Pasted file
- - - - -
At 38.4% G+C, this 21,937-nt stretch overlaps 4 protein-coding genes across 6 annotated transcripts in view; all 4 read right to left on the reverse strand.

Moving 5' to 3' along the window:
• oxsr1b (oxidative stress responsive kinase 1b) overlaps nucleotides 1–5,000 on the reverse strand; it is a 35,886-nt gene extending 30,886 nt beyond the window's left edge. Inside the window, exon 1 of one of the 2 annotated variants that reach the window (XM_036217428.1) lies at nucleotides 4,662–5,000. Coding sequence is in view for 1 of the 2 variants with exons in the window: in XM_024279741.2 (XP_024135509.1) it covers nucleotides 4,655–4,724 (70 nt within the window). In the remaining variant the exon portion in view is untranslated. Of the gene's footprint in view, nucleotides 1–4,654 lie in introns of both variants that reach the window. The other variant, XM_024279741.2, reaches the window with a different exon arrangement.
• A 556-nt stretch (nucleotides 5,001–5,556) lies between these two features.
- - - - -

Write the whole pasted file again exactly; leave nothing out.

At 38.4% G+C, this 21,937-nt stretch overlaps 4 protein-coding genes across 6 annotated transcripts in view; all 4 read right to left on the reverse strand.

Moving 5' to 3' along the window:
• oxsr1b (oxidative stress responsive kinase 1b) overlaps nucleotides 1–5,000 on the reverse strand; it is a 35,886-nt gene extending 30,886 nt beyond the window's left edge. Inside the window, exon 1 of one of the 2 annotated variants that reach the window (XM_036217428.1) lies at nucleotides 4,662–5,000. Coding sequence is in view for 1 of the 2 variants with exons in the window: in XM_024279741.2 (XP_024135509.1) it covers nucleotides 4,655–4,724 (70 nt within the window). In the remaining variant the exon portion in view is untranslated. Of the gene's footprint in view, nucleotides 1–4,654 lie in introns of both variants that reach the window. The other variant, XM_024279741.2, reaches the window with a different exon arrangement.
• A 556-nt stretch (nucleotides 5,001–5,556) lies between these two features.